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Congenital anomalies during the 2015–2018 Zika virus epidemic: a population-based cross-sectional study



Congenital anomalies are associated with several clinical and epidemiological complications. Following the Zika epidemic onset in Latin America, the incidence of congenital anomalies increased in Brazil. This study aimed to determine the frequency of congenital anomalies in one Brazilian state and assess potential factors associated with them.


This cross-sectional descriptive study was based on data concerning congenital anomalies recorded in the Brazilian Live-Born Information System during the Zika epidemic in Mato Grosso do Sul state from 2015 to 2018. Congenital anomalies were stratified according to year of birth and classified using ICD-10 categories.


In total, 1,473 (0.85%) anomalies were registered. Within the number of cases recorded, microcephaly showed the greatest frequency and variations, with a 420% increase observed in the number of cases from 2015 to 2016. We identified an increase in the incidence of central nervous system anomalies, with the highest peak observed in 2016 followed by a subsequent decrease. Musculoskeletal, nervous, and cardiovascular system anomalies, and eye, ear, face, and neck anomalies represented 73.9% of all recorded anomalies. There was an increased chance of congenital anomalies in uneducated (odds ratio [OR] 5.56, 95% confidence interval [CI] 2.61–11.84) and Indigenous (OR 1.32, 95% CI 1.03–1.69) women, as well as among premature births (OR 2.74, 95% CI 2.39–3.13).


We estimated the incidence of congenital anomalies during the Zika epidemic. Our findings could help to support future research and intervention strategies in health facilities to better identify and assist children born with congenital anomalies.

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Congenital anomalies are a set of functional and morphological abnormalities occurring during embryonic development due to several etiologies [1,2,3,4]. Approximately 65% of congenital anomalies have unknown causes, 25% have genetic causes, and 10% have environmental and maternal causes [1, 2]. These occurrences represent major concerns due to their effects on maternal and child health [5].

In the 1960s, more than 10,000 cases of serious congenital malformations were recorded in live births due to the use of thalidomide by pregnant women [6,7,8]. Since then, several countries have actively invested in surveillance programs and systems to detect congenital anomalies [9, 10].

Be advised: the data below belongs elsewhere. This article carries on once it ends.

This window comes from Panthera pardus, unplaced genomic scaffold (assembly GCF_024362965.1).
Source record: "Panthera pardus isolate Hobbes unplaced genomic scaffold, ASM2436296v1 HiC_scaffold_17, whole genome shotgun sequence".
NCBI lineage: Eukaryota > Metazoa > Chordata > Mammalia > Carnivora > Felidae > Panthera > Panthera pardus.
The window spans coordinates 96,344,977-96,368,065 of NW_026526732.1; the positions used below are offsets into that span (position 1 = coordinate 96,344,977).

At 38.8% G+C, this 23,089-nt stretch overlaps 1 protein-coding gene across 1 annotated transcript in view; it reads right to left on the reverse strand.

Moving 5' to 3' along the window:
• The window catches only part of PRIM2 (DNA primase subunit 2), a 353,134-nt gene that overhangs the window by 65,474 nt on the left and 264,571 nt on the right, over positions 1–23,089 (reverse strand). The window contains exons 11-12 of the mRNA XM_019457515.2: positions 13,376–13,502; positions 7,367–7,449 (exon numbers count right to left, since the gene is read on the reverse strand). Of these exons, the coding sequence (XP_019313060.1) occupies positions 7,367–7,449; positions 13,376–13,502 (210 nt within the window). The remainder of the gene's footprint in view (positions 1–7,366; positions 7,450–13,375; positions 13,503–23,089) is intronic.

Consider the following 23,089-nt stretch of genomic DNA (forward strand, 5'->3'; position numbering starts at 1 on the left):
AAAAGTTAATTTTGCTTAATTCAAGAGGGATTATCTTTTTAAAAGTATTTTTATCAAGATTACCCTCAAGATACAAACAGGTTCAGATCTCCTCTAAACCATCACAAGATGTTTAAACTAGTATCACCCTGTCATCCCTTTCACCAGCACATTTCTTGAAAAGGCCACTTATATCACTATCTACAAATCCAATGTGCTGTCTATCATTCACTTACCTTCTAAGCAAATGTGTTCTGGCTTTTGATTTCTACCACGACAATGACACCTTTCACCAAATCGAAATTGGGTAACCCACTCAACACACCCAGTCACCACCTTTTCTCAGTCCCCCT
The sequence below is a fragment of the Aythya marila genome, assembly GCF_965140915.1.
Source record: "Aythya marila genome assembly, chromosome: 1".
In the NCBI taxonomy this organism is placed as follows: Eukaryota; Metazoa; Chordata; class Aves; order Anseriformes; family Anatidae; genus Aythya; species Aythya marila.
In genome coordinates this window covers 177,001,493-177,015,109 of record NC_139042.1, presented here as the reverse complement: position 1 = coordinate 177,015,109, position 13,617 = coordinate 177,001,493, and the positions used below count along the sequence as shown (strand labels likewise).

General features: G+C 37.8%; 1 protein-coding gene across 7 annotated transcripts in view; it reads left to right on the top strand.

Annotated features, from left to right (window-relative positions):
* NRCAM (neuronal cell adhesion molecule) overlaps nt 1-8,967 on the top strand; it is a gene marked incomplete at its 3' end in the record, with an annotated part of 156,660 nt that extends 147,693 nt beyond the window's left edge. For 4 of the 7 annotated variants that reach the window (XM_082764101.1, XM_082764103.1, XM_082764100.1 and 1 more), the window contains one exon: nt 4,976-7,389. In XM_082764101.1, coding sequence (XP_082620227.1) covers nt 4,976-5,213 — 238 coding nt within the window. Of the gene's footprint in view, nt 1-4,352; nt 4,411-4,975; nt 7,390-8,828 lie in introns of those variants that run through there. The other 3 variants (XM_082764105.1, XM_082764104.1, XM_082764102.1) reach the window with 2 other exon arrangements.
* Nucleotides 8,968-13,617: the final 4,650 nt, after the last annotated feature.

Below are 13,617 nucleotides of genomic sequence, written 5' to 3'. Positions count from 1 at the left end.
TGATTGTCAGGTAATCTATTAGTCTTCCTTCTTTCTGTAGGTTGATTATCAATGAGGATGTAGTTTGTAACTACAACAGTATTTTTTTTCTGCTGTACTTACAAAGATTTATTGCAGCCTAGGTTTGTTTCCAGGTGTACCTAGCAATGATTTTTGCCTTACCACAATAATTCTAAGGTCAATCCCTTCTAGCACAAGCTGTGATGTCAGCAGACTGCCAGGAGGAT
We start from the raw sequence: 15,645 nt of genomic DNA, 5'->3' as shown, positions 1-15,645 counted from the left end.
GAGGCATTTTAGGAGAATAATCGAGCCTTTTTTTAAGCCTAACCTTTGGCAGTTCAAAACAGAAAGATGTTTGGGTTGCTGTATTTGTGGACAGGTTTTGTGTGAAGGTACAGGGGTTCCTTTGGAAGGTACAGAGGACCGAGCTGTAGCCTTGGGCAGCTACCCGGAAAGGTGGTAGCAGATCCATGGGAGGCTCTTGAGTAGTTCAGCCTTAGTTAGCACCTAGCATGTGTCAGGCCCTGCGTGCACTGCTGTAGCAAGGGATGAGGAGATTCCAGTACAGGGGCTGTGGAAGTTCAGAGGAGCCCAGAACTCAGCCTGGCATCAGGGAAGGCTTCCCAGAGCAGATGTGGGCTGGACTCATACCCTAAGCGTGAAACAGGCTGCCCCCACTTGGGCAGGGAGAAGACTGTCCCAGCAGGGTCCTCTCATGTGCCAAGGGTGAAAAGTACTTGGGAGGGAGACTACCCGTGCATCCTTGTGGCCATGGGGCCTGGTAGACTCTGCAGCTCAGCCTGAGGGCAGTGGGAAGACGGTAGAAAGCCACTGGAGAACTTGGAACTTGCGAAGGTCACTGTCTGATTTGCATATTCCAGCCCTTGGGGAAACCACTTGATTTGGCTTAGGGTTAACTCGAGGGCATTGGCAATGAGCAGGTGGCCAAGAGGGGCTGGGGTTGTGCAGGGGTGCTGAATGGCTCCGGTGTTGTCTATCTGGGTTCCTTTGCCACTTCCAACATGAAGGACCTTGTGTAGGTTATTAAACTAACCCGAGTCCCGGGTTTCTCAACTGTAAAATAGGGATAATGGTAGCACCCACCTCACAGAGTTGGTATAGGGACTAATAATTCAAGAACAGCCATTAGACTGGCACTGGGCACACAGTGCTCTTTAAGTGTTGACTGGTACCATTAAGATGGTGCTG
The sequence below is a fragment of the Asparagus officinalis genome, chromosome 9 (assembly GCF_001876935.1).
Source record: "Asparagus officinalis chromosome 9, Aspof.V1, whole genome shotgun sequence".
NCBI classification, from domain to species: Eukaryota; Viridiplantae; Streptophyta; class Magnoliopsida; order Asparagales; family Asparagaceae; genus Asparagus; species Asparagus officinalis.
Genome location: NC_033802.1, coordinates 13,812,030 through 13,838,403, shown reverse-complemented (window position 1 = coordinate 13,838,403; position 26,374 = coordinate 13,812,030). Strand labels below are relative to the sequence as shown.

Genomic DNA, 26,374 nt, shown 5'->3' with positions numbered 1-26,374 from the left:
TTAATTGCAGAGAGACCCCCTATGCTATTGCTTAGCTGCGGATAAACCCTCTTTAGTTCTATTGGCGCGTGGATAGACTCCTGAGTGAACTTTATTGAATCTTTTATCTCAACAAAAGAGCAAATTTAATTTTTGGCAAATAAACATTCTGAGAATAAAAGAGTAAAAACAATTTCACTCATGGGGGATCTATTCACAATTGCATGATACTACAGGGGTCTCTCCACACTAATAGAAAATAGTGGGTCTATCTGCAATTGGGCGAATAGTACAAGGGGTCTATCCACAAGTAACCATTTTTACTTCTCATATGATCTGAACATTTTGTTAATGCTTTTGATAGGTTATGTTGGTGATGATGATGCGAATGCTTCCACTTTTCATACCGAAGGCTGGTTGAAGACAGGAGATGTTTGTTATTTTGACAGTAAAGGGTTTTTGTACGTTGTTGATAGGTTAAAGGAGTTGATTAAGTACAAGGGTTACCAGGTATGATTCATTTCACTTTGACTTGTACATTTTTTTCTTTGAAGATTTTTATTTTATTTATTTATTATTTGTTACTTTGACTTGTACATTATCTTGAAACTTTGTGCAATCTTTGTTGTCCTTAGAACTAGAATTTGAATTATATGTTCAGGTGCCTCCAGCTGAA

It is estimated that 7.9 million live births worldwide have some type of serious congenital anomaly annually and that 295,000 children die within the first 28 days due to congenital anomalies [3, 10]. Congenital anomalies account for a staggering 25.3–38.8 million disability-adjusted life years worldwide [11, 12] due to the high incidences and severity of the numerous anomalies. However, in relation to these anomalies, there has been a lack of public policy formulations, a limited number of relevant and prioritized social policies, limited specialized assistance for individuals and families, and low incentives in the area of scientific research [13, 14] In Brazil, 130,636 live births with congenital anomalies were registered from 2015 to 2018 in the Brazilian Live-Born Information System (Sistema de Informações sobre Nascidos Vivos, SINASC) during the immediate postpartum period [15].

Among the various possible causes of congenital anomalies, infectious agents appear to be the most important [12]. The pathogens most frequently associated with intrauterine infections are the Zika virus (Z); the bacterium Treponema pallidum, which causes syphilis (S); the protozoan Toxoplasma gondii, which causes toxoplasmosis (TO); the rubella virus (R); the cytomegalovirus (C); and the herpes simplex virus (H), constituting the acronym Z-STORCH [16, 17].

Several clinical and epidemiological complications are associated with congenital anomalies. ZIKV infections during pregnancy resulted in an increase in the incidence of congenital anomalies between 2015 and 2018 in Brazil [18]. Moreover, globally, it is estimated that gestational syphilis is associated with adverse outcomes in more than one million pregnancies, with approximately 300,000 fetal and neonatal deaths per year [3]. Considering the imminent risk of the development of new cases with structural and neurodevelopmental birth defects, especially as a result of prenatal care disruptions observed during the COVID-19 pandemic [1, 19, 20] and the risk of the development of new Zika virus epidemics [21,22,23], it is essential to identify the clinical and epidemiological profiles of these cases. Therefore, this study aimed to describe the frequency of congenital anomalies in the Brazilian state of Mato Grosso do Sul and analyze factors potentially associated with congenital anomalies.